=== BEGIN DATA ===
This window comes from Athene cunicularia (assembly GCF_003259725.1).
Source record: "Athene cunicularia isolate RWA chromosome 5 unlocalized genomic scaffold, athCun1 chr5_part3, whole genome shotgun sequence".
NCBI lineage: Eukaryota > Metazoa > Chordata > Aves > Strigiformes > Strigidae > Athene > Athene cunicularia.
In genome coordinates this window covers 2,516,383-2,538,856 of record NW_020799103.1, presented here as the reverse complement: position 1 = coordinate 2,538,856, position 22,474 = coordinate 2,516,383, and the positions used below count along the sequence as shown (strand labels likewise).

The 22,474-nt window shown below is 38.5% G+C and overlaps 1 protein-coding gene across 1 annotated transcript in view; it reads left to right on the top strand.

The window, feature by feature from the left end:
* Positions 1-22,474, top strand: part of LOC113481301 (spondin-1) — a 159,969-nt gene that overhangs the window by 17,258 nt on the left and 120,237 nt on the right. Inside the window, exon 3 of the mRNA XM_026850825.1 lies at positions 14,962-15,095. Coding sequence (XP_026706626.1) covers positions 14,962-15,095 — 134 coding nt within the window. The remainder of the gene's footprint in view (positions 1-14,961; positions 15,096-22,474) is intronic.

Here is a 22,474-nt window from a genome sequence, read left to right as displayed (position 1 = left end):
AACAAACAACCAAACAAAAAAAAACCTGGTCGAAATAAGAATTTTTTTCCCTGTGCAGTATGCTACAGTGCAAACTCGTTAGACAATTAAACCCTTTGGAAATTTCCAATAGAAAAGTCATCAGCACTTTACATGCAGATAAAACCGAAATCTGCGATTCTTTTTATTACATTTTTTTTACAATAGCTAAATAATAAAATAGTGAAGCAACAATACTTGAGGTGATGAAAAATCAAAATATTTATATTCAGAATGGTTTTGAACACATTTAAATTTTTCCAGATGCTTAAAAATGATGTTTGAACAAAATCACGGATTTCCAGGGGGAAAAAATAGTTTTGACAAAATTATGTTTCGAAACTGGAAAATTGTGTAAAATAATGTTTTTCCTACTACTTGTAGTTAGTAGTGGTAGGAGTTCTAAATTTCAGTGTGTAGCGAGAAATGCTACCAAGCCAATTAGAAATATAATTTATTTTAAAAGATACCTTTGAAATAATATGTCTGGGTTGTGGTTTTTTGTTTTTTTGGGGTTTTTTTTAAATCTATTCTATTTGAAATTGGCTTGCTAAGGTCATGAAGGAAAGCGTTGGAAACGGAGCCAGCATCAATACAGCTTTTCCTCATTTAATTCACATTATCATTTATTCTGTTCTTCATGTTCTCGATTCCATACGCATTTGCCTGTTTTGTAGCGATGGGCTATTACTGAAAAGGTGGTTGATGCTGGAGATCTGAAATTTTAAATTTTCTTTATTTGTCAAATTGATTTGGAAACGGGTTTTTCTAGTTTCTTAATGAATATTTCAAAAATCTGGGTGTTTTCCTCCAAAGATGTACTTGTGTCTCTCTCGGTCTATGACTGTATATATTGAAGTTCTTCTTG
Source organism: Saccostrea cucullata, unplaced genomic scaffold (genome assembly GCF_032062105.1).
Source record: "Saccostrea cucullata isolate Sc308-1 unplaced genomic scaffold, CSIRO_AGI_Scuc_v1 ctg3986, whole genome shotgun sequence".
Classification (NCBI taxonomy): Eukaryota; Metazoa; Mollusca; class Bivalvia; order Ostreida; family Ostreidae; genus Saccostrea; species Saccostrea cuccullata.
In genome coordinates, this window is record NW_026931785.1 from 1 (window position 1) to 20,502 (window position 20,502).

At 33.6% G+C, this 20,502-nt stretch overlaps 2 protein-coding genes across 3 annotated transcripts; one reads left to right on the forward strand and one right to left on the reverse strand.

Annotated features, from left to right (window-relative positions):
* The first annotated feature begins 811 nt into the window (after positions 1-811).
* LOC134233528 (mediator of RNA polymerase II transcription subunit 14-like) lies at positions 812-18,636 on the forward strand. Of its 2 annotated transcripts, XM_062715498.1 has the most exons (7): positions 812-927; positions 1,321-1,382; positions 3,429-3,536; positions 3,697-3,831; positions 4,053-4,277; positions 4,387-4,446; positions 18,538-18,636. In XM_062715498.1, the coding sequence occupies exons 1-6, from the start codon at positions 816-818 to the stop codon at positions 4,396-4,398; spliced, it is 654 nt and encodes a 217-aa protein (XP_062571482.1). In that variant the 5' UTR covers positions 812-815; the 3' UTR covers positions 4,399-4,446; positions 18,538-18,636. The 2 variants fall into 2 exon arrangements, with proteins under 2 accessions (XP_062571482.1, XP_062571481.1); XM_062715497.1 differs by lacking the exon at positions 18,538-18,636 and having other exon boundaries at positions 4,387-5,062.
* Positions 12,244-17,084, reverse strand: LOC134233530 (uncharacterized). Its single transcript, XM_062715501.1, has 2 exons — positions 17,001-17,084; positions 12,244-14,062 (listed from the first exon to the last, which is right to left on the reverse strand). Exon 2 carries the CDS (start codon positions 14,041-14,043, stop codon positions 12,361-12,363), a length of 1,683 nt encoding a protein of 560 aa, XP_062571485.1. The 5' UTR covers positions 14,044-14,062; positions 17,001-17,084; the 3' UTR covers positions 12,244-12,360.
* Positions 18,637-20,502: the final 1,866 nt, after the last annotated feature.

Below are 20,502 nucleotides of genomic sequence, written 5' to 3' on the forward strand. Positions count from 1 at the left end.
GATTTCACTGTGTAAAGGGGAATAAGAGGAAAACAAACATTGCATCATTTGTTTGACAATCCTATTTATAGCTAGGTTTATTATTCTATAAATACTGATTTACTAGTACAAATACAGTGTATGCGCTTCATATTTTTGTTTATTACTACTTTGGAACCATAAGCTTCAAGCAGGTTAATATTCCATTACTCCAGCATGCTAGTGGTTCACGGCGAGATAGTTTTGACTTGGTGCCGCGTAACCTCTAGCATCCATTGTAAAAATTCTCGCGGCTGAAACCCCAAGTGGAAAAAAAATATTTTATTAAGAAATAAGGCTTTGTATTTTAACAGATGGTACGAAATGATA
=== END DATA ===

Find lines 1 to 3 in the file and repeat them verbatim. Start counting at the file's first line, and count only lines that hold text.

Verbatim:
This window comes from Athene cunicularia (assembly GCF_003259725.1).
Source record: "Athene cunicularia isolate RWA chromosome 5 unlocalized genomic scaffold, athCun1 chr5_part3, whole genome shotgun sequence".
NCBI lineage: Eukaryota > Metazoa > Chordata > Aves > Strigiformes > Strigidae > Athene > Athene cunicularia.